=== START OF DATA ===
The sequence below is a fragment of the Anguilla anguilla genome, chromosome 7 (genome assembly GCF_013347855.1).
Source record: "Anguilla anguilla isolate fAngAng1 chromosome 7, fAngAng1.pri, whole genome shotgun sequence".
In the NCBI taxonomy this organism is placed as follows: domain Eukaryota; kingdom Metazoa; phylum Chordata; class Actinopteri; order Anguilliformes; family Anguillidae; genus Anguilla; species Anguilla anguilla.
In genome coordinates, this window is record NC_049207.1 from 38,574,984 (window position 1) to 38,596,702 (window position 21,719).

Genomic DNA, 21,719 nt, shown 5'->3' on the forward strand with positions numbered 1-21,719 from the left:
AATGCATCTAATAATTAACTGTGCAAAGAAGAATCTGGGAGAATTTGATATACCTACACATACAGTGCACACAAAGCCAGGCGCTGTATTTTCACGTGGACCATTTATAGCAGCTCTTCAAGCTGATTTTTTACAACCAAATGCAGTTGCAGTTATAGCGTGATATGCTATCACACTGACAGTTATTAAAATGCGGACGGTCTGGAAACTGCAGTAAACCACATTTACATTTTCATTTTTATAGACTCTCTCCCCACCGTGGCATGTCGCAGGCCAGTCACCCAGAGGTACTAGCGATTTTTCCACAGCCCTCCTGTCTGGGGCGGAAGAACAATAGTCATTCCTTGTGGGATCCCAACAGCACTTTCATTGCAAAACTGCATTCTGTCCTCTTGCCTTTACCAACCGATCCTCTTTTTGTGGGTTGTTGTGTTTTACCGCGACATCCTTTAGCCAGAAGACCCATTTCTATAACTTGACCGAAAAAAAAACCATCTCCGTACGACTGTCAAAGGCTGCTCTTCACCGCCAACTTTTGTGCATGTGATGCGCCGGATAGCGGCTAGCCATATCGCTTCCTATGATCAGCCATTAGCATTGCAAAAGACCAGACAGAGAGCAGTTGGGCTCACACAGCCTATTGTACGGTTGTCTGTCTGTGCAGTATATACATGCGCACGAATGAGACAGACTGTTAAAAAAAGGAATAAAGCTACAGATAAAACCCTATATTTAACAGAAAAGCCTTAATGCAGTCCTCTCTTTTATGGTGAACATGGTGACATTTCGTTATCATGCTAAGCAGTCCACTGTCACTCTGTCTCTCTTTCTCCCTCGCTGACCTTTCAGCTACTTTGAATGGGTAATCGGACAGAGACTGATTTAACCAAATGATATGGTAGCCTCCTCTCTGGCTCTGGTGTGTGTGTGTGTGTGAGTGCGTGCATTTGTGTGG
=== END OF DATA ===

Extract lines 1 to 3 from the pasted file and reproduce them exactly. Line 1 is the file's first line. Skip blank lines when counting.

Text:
The sequence below is a fragment of the Anguilla anguilla genome, chromosome 7 (genome assembly GCF_013347855.1).
Source record: "Anguilla anguilla isolate fAngAng1 chromosome 7, fAngAng1.pri, whole genome shotgun sequence".
In the NCBI taxonomy this organism is placed as follows: domain Eukaryota; kingdom Metazoa; phylum Chordata; class Actinopteri; order Anguilliformes; family Anguillidae; genus Anguilla; species Anguilla anguilla.